Contingency Jones Giveaway

Just a quick post this week. The Contingency Jones 3-day Free-Day event is in full swing! If you want a free kindle copy of the first season of this time-twisting, magic-slinging series, you’ll want to do it tonight or tomorrow. It goes back to its regularly scheduled price on July 28, 2016. 😉

Pick up your copy here: https://www.amazon.com/Contingency-Jones-Complete-Season-One-ebook/dp/B01CZDCTTO

If you get it and like it, leave a review so other people will know how awesome it is! Thanks!

Minor Reporting, an Announcement, and The Aeronaut’s Windlass

Most of my current projects are chugging along at one speed or another, but there haven’t been any real milestones. New fiction writing has happened. A novel summary was written. I leveled up a video game character some more. All necessary (yes, even the video gaming), all important, but none of it earthshaking.

I am, however, planning to run a Free Kindle deal on my latest book – Contingency Jones: The Complete Season One – from July 25, 2016 – July 27, 2016. So mark your calendars for that, because I don’t run these kinds of promotions very often. J

I recently listened to audiobook version of Jim Butcher’s book, The Cinder Spires: The Aeronaut’s Windlass, as read by Euan Morton. This book has come under fire since its release for reasons both fair and unfair. One of the recurring complaints I’ve seen is that there are chapters told from the perspective of a cat. I think that this is a fair criticism. I don’t think it’s fair because I’ve got a problem with a talking cat, because I don’t. It’s not because I think Butcher handled the perspective of the cat badly, because he didn’t. It’s simply because it happened too often. I admit that I found myself resisting the urge to skip ahead during the cat chapters because they didn’t always convey information that forwarded the story.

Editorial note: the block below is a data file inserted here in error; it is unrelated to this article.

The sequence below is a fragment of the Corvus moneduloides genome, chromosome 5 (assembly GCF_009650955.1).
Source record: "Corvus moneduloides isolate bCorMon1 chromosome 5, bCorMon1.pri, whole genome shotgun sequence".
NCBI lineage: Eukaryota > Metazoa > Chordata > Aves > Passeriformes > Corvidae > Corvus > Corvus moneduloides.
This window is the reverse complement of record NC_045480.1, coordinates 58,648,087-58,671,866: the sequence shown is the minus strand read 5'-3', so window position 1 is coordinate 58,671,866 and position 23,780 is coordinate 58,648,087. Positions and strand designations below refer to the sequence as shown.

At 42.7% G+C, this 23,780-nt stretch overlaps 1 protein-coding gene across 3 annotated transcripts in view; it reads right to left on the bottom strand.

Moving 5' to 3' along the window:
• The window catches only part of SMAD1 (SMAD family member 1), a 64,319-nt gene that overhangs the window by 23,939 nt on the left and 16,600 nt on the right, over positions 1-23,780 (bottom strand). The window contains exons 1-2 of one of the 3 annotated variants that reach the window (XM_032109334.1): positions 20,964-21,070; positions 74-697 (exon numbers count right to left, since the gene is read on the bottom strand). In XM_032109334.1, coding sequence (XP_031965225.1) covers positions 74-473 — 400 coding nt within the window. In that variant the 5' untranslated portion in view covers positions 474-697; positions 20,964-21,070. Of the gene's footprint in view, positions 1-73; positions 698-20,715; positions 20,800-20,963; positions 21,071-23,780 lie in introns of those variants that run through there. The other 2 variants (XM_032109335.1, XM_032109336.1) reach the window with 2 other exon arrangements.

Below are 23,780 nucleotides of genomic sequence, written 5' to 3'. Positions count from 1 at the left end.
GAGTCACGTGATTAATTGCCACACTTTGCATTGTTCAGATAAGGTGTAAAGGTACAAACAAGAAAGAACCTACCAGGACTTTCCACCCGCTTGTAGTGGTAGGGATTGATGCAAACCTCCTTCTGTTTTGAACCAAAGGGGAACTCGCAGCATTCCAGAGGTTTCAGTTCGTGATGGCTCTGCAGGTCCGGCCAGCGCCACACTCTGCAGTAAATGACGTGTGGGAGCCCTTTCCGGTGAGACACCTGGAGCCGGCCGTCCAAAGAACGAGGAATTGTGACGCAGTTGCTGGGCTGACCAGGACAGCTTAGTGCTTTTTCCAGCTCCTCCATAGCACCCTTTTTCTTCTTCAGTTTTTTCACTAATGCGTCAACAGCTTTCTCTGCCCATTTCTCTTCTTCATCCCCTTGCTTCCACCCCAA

That being said, I’ve also seen some criticism that Butcher was off-form when compared to his recent Dresden books, that the world building was poor and that readers couldn’t relate to the characters. To all of those I say, what a load of crap. Go back and re-read the first Dresden book, or the first book in any series you like for that matter, and you’ll discover that it’s shot through with flaws and holes that the author tried to retcon later. This is the first book in a series and, as first books go, it was very cleanly written.

The world building wasn’t brilliantly rendered, but it never is when you’re making up a universe from whole cloth. For the most part, Butcher didn’t info-dump on the readers, but included world building information as and where it could be organically fitted into the story. The world that he built was consistent unto itself and consistent with the neo-Victorian stamp of Steampunk. That approach of organic information inclusion and self-consistency is the best solution to the world-building problem that anyone has come up with so far. It’s also used almost universally by all writers. Knocking Butcher for not transcending the limitations faced by all world-building writers seems both petty and unrealistic.